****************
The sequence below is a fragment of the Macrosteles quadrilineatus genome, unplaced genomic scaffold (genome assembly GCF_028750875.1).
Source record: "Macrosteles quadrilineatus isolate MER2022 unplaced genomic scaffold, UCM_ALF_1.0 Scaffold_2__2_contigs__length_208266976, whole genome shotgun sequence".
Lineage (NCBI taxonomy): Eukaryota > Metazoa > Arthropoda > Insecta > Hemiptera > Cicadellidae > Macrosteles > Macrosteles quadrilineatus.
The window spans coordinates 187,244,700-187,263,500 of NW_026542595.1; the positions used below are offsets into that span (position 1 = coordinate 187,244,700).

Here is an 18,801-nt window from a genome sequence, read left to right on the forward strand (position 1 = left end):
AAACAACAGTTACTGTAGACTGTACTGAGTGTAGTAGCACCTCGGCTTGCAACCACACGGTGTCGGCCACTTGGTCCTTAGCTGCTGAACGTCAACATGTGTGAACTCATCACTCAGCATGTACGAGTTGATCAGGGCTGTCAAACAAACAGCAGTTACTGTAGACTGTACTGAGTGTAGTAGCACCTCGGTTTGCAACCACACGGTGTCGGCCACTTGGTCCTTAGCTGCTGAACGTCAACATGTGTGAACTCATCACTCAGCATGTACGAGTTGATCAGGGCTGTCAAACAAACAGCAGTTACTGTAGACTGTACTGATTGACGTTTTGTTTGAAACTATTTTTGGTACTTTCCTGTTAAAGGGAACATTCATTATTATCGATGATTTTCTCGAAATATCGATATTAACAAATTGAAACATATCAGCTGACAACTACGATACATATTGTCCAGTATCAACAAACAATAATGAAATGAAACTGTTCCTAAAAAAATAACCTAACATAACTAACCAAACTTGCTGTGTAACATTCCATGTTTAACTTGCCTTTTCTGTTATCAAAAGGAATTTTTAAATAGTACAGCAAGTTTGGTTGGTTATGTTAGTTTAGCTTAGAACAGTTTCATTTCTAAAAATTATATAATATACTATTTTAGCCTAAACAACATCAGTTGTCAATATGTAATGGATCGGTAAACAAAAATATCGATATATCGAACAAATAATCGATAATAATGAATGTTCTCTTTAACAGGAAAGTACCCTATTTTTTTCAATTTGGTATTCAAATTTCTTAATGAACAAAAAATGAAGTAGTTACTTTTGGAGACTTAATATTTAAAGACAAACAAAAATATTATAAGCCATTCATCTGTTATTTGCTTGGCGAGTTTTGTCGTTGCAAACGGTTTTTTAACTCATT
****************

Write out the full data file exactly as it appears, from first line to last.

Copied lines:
The sequence below is a fragment of the Macrosteles quadrilineatus genome, unplaced genomic scaffold (genome assembly GCF_028750875.1).
Source record: "Macrosteles quadrilineatus isolate MER2022 unplaced genomic scaffold, UCM_ALF_1.0 Scaffold_2__2_contigs__length_208266976, whole genome shotgun sequence".
Lineage (NCBI taxonomy): Eukaryota > Metazoa > Arthropoda > Insecta > Hemiptera > Cicadellidae > Macrosteles > Macrosteles quadrilineatus.
The window spans coordinates 187,244,700-187,263,500 of NW_026542595.1; the positions used below are offsets into that span (position 1 = coordinate 187,244,700).

Here is an 18,801-nt window from a genome sequence, read left to right on the forward strand (position 1 = left end):
AAACAACAGTTACTGTAGACTGTACTGAGTGTAGTAGCACCTCGGCTTGCAACCACACGGTGTCGGCCACTTGGTCCTTAGCTGCTGAACGTCAACATGTGTGAACTCATCACTCAGCATGTACGAGTTGATCAGGGCTGTCAAACAAACAGCAGTTACTGTAGACTGTACTGAGTGTAGTAGCACCTCGGTTTGCAACCACACGGTGTCGGCCACTTGGTCCTTAGCTGCTGAACGTCAACATGTGTGAACTCATCACTCAGCATGTACGAGTTGATCAGGGCTGTCAAACAAACAGCAGTTACTGTAGACTGTACTGATTGACGTTTTGTTTGAAACTATTTTTGGTACTTTCCTGTTAAAGGGAACATTCATTATTATCGATGATTTTCTCGAAATATCGATATTAACAAATTGAAACATATCAGCTGACAACTACGATACATATTGTCCAGTATCAACAAACAATAATGAAATGAAACTGTTCCTAAAAAAATAACCTAACATAACTAACCAAACTTGCTGTGTAACATTCCATGTTTAACTTGCCTTTTCTGTTATCAAAAGGAATTTTTAAATAGTACAGCAAGTTTGGTTGGTTATGTTAGTTTAGCTTAGAACAGTTTCATTTCTAAAAATTATATAATATACTATTTTAGCCTAAACAACATCAGTTGTCAATATGTAATGGATCGGTAAACAAAAATATCGATATATCGAACAAATAATCGATAATAATGAATGTTCTCTTTAACAGGAAAGTACCCTATTTTTTTCAATTTGGTATTCAAATTTCTTAATGAACAAAAAATGAAGTAGTTACTTTTGGAGACTTAATATTTAAAGACAAACAAAAATATTATAAGCCATTCATCTGTTATTTGCTTGGCGAGTTTTGTCGTTGCAAACGGTTTTTTAACTCATT